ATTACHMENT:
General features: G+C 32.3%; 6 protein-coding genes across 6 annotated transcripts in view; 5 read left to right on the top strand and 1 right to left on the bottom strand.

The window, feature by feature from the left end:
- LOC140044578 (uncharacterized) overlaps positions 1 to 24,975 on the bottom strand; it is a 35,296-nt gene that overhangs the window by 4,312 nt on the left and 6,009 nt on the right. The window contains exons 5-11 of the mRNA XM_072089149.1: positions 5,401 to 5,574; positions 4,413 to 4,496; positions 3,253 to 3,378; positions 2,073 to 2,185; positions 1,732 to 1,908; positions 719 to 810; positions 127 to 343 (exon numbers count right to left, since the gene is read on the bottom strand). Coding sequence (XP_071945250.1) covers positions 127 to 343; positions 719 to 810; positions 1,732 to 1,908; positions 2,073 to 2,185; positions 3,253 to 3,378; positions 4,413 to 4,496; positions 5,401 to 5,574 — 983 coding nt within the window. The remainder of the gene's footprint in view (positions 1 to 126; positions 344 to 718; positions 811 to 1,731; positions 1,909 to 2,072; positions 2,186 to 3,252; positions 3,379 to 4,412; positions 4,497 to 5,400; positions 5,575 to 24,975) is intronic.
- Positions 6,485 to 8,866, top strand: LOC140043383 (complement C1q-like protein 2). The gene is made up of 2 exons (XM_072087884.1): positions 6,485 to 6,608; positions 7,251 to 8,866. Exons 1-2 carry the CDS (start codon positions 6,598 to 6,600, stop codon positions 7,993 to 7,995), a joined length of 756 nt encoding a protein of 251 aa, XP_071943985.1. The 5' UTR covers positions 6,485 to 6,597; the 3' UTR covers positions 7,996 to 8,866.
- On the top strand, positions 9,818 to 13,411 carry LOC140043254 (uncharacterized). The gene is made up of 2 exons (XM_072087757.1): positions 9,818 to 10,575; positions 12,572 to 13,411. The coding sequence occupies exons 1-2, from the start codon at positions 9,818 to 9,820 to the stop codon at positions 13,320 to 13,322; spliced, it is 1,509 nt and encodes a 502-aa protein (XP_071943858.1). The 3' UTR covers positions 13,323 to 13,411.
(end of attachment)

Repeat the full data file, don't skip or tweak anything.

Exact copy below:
General features: G+C 32.3%; 6 protein-coding genes across 6 annotated transcripts in view; 5 read left to right on the top strand and 1 right to left on the bottom strand.

The window, feature by feature from the left end:
- LOC140044578 (uncharacterized) overlaps positions 1 to 24,975 on the bottom strand; it is a 35,296-nt gene that overhangs the window by 4,312 nt on the left and 6,009 nt on the right. The window contains exons 5-11 of the mRNA XM_072089149.1: positions 5,401 to 5,574; positions 4,413 to 4,496; positions 3,253 to 3,378; positions 2,073 to 2,185; positions 1,732 to 1,908; positions 719 to 810; positions 127 to 343 (exon numbers count right to left, since the gene is read on the bottom strand). Coding sequence (XP_071945250.1) covers positions 127 to 343; positions 719 to 810; positions 1,732 to 1,908; positions 2,073 to 2,185; positions 3,253 to 3,378; positions 4,413 to 4,496; positions 5,401 to 5,574 — 983 coding nt within the window. The remainder of the gene's footprint in view (positions 1 to 126; positions 344 to 718; positions 811 to 1,731; positions 1,909 to 2,072; positions 2,186 to 3,252; positions 3,379 to 4,412; positions 4,497 to 5,400; positions 5,575 to 24,975) is intronic.
- Positions 6,485 to 8,866, top strand: LOC140043383 (complement C1q-like protein 2). The gene is made up of 2 exons (XM_072087884.1): positions 6,485 to 6,608; positions 7,251 to 8,866. Exons 1-2 carry the CDS (start codon positions 6,598 to 6,600, stop codon positions 7,993 to 7,995), a joined length of 756 nt encoding a protein of 251 aa, XP_071943985.1. The 5' UTR covers positions 6,485 to 6,597; the 3' UTR covers positions 7,996 to 8,866.
- On the top strand, positions 9,818 to 13,411 carry LOC140043254 (uncharacterized). The gene is made up of 2 exons (XM_072087757.1): positions 9,818 to 10,575; positions 12,572 to 13,411. The coding sequence occupies exons 1-2, from the start codon at positions 9,818 to 9,820 to the stop codon at positions 13,320 to 13,322; spliced, it is 1,509 nt and encodes a 502-aa protein (XP_071943858.1). The 3' UTR covers positions 13,323 to 13,411.